I suppose this sort of data is useful, but shouldn't it be adjusted for the size of the graduating class if it is to accurately reflect the strength of each school? This really overstates Harvard's achievement in packing the benches. If you spray out graduates like a firehose you're bound to hit something.
At last: charges have been filed against Kerri Dunn, the visiting professor who faked a hate crime at my alma mater this spring.
It has been looming in my mind of late that sometime soon I will no longer have access to the OED. No more looking up random words and their etymologies, no more lists of quotations, no nothing. Just whatever inferior free dictionaries the web has to offer. Maybe if I am at a firm I can afford the yearly subscription. For less than a dollar a day I can satisfy my OED obsession – it is tempting.
I don't know what to think of this; Greg Weston, the HLS FedSoc's resident disaffected Kerry-supporting libertarian, now has a blog of his own. Does this mean he has permanently ceded Ex Parte to the Bush crowd? Don't make me come over there, boys.
First they came for the cravats and waistcoats, but I said nothing…

Waddling Thunder went shopping for suits this weekend. I heartily approve of any firm that still requires, or at least encourages, its associates to wear suits. Part of this is my selfish desire to have a more aesthetically pleasing work environment (all men look better in suits, as WT observes) and to avoid the treacherous shoals of business casual for women (no one knows what this means, except that it involves guesswork and twin sets). But part of it is based a rebellion against the ceaseless decrease in formality that marks our culture. I may have disagreed with Austin Bramwell about many things, but never fashion. Next thing you know, we’ll all be trundling around the office in polo shirts with the firm name embroidered on the front like a bunch of computer programmers or something. Bah.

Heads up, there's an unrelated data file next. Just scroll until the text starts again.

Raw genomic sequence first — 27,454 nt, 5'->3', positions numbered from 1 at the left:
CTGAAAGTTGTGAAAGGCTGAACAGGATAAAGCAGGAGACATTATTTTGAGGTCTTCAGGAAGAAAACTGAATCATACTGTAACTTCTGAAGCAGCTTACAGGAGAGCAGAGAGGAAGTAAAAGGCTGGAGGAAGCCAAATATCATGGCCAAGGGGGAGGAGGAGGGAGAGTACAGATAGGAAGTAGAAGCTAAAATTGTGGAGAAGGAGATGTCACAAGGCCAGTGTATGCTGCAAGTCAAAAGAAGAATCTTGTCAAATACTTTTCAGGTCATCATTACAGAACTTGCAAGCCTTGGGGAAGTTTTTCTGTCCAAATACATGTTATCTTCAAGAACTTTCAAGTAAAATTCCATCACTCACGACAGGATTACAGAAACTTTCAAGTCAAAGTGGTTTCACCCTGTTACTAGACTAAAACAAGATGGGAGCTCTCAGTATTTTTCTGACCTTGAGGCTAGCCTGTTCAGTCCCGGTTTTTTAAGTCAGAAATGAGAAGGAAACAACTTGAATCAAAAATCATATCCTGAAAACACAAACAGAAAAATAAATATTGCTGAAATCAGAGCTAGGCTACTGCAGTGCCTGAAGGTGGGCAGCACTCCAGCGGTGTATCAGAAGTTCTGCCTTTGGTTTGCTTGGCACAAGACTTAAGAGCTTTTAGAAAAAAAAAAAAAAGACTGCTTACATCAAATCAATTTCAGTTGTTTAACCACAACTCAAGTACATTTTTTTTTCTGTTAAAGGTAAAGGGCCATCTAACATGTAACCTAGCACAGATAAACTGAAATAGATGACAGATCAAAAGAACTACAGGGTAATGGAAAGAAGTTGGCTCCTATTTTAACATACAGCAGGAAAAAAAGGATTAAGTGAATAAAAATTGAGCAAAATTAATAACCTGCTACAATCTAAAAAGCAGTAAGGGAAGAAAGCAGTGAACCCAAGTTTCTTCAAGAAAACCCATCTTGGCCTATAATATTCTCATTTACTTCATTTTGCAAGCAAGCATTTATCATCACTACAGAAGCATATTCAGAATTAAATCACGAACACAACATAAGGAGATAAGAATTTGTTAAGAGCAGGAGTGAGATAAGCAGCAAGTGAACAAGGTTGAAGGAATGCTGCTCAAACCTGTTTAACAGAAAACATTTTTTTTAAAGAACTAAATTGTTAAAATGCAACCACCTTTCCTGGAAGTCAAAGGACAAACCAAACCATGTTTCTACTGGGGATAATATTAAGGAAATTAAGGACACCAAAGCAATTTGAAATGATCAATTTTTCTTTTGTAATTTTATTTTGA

Will Baude thinks that business casual has benefits for those of us in hot climates, but there are many light summer-weight fabrics which can keep you cool yet still look professional. And the answer to Amanda Butler’s problem (other than SAS shoes) is to spend a lot on a well made, perfectly fitted pair of pumps. That cheap shoes destroy your feet is one of the great truths of our time.

Update: JCA mentions one of the reasons I left California. She leaves out the tendency of male Californian professionals to wear Hawaiian shirts and khakis to the office. It's making me queasy just thinking about it.

Sunday, April 25, 2004

Tiffany and Bill are engaged! Hurrah! And so soon after Dana and Tom's nine year anniversary . . . perhaps there's something in the air at this time of year for Midwestern couples.

Saturday, April 24, 2004

One of the benefits of living with a grad student (besides having someone around who can converse about things other than law or politics) is that he passes along to me any random tidbits of medieval legal knowledge he comes across in his studies. How else would I hear about Visigothic ideas of due process?